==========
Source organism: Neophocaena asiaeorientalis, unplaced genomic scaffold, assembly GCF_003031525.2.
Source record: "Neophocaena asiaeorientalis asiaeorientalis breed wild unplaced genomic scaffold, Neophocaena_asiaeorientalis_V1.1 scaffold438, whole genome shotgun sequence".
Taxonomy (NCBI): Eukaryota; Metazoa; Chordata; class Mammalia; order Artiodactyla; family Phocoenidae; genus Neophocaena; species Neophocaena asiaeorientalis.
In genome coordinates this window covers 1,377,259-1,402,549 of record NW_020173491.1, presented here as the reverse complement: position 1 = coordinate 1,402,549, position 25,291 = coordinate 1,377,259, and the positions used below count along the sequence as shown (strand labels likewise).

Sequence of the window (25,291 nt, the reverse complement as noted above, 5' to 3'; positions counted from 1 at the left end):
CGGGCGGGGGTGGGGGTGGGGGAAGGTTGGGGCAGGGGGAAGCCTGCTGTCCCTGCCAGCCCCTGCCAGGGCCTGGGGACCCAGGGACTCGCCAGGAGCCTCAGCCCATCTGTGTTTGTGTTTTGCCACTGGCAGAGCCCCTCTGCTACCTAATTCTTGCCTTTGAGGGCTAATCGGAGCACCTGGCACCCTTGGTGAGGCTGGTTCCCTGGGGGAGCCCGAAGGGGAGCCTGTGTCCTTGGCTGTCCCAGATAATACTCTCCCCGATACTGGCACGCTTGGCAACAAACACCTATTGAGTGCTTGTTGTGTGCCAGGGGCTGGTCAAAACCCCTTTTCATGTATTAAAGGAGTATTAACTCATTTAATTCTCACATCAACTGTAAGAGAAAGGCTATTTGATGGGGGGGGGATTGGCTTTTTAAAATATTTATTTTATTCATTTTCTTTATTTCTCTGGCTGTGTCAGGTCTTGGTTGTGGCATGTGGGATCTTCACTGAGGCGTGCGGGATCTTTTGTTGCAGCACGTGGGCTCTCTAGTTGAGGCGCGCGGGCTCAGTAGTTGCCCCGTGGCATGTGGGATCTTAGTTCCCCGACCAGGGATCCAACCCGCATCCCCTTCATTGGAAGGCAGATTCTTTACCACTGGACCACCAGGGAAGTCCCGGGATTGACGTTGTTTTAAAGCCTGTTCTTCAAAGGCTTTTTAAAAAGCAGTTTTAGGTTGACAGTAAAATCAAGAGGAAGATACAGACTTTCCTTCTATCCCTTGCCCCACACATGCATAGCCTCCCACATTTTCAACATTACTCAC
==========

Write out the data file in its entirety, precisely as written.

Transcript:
Source organism: Neophocaena asiaeorientalis, unplaced genomic scaffold, assembly GCF_003031525.2.
Source record: "Neophocaena asiaeorientalis asiaeorientalis breed wild unplaced genomic scaffold, Neophocaena_asiaeorientalis_V1.1 scaffold438, whole genome shotgun sequence".
Taxonomy (NCBI): Eukaryota; Metazoa; Chordata; class Mammalia; order Artiodactyla; family Phocoenidae; genus Neophocaena; species Neophocaena asiaeorientalis.
In genome coordinates this window covers 1,377,259-1,402,549 of record NW_020173491.1, presented here as the reverse complement: position 1 = coordinate 1,402,549, position 25,291 = coordinate 1,377,259, and the positions used below count along the sequence as shown (strand labels likewise).

Sequence of the window (25,291 nt, the reverse complement as noted above, 5' to 3'; positions counted from 1 at the left end):
CGGGCGGGGGTGGGGGTGGGGGAAGGTTGGGGCAGGGGGAAGCCTGCTGTCCCTGCCAGCCCCTGCCAGGGCCTGGGGACCCAGGGACTCGCCAGGAGCCTCAGCCCATCTGTGTTTGTGTTTTGCCACTGGCAGAGCCCCTCTGCTACCTAATTCTTGCCTTTGAGGGCTAATCGGAGCACCTGGCACCCTTGGTGAGGCTGGTTCCCTGGGGGAGCCCGAAGGGGAGCCTGTGTCCTTGGCTGTCCCAGATAATACTCTCCCCGATACTGGCACGCTTGGCAACAAACACCTATTGAGTGCTTGTTGTGTGCCAGGGGCTGGTCAAAACCCCTTTTCATGTATTAAAGGAGTATTAACTCATTTAATTCTCACATCAACTGTAAGAGAAAGGCTATTTGATGGGGGGGGGATTGGCTTTTTAAAATATTTATTTTATTCATTTTCTTTATTTCTCTGGCTGTGTCAGGTCTTGGTTGTGGCATGTGGGATCTTCACTGAGGCGTGCGGGATCTTTTGTTGCAGCACGTGGGCTCTCTAGTTGAGGCGCGCGGGCTCAGTAGTTGCCCCGTGGCATGTGGGATCTTAGTTCCCCGACCAGGGATCCAACCCGCATCCCCTTCATTGGAAGGCAGATTCTTTACCACTGGACCACCAGGGAAGTCCCGGGATTGACGTTGTTTTAAAGCCTGTTCTTCAAAGGCTTTTTAAAAAGCAGTTTTAGGTTGACAGTAAAATCAAGAGGAAGATACAGACTTTCCTTCTATCCCTTGCCCCACACATGCATAGCCTCCCACATTTTCAACATTACTCAC